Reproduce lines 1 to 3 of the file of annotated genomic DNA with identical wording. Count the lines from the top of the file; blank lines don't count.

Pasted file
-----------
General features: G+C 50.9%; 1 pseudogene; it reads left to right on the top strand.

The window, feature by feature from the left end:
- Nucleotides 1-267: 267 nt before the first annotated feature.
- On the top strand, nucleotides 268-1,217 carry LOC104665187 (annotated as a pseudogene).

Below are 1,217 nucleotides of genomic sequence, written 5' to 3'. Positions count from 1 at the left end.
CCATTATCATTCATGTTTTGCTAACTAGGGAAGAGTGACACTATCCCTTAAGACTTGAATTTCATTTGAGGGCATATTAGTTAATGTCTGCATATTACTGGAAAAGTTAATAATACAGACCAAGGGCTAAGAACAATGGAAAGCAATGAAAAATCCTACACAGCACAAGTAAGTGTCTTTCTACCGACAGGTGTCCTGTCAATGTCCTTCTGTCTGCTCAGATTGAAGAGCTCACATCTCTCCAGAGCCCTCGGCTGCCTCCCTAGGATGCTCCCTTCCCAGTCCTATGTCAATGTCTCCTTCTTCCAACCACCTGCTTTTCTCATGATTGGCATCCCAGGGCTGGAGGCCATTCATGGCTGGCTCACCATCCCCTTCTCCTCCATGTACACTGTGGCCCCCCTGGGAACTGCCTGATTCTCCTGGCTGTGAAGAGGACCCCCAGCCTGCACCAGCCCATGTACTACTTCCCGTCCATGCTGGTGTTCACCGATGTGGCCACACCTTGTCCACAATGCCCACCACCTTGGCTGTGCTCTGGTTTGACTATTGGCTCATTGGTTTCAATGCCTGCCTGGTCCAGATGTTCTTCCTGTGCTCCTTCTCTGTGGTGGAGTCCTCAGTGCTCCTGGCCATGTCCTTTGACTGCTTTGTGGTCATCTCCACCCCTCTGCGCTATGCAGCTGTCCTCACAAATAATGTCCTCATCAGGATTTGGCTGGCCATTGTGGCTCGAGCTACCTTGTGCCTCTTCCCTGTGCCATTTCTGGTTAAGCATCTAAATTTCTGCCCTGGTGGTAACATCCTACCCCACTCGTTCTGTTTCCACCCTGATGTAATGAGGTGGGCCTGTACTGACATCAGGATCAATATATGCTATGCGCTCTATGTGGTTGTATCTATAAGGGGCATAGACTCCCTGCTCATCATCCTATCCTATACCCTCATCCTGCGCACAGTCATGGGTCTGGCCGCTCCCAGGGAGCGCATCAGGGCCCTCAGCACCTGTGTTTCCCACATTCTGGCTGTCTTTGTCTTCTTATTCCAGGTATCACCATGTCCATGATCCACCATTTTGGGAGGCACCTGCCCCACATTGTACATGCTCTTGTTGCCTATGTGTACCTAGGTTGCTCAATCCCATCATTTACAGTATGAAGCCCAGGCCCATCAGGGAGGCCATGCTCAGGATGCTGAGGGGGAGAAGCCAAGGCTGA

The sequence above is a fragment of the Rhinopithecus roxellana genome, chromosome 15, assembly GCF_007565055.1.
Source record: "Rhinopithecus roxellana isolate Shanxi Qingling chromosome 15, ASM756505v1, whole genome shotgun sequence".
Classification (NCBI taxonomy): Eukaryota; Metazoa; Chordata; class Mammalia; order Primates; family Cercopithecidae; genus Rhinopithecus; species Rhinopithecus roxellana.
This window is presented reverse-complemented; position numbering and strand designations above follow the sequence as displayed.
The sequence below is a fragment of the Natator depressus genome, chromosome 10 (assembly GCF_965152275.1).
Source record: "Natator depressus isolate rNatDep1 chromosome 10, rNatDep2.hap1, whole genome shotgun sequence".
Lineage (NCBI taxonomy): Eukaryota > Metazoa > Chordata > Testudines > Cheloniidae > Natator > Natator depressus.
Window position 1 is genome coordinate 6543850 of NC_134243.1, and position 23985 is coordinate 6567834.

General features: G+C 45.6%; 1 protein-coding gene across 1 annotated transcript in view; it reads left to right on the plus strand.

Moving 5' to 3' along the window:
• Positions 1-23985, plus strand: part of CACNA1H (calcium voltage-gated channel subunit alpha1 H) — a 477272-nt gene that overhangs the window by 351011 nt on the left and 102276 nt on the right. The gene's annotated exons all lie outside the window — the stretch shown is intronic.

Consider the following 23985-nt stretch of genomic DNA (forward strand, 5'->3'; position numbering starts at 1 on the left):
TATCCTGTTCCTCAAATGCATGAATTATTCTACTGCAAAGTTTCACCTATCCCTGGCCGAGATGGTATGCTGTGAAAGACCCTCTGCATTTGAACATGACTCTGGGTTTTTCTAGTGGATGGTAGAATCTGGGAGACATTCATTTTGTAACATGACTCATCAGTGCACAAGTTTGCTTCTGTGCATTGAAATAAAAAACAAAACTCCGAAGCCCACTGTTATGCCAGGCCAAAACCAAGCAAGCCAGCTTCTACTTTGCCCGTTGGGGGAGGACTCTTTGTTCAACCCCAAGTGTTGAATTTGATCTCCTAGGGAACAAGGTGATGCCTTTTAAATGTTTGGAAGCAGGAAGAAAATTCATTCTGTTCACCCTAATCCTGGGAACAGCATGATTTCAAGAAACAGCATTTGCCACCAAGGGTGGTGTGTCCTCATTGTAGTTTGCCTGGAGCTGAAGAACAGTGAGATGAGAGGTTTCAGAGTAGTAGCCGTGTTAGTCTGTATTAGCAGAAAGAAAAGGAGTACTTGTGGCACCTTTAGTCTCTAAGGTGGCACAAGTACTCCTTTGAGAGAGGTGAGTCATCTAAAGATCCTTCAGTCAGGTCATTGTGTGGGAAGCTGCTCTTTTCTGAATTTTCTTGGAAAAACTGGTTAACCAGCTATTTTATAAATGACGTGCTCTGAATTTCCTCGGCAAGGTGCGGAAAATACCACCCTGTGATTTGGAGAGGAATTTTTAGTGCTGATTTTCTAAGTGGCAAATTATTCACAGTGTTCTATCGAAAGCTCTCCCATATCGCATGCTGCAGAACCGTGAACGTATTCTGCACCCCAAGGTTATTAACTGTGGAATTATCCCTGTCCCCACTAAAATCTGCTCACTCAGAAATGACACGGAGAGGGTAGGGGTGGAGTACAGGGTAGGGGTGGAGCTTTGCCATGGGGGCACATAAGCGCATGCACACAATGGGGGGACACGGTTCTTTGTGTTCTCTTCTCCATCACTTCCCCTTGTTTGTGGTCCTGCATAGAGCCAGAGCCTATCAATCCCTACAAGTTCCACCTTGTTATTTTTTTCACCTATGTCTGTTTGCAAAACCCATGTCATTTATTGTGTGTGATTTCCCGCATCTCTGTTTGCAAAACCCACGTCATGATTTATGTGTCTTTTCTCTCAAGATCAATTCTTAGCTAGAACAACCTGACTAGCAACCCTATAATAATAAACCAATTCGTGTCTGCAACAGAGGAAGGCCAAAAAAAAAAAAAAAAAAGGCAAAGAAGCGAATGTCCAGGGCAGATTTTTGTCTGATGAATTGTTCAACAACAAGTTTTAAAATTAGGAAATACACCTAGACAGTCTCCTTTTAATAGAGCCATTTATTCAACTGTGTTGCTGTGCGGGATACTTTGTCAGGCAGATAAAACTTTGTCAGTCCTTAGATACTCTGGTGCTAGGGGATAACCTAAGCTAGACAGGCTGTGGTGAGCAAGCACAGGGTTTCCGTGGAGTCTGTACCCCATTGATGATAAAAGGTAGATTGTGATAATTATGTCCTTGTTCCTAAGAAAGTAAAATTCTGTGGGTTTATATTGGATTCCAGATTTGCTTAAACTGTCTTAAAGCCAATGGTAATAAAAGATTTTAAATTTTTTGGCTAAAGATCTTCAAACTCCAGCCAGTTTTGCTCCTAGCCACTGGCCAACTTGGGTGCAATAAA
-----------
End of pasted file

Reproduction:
General features: G+C 50.9%; 1 pseudogene; it reads left to right on the top strand.

The window, feature by feature from the left end:
- Nucleotides 1-267: 267 nt before the first annotated feature.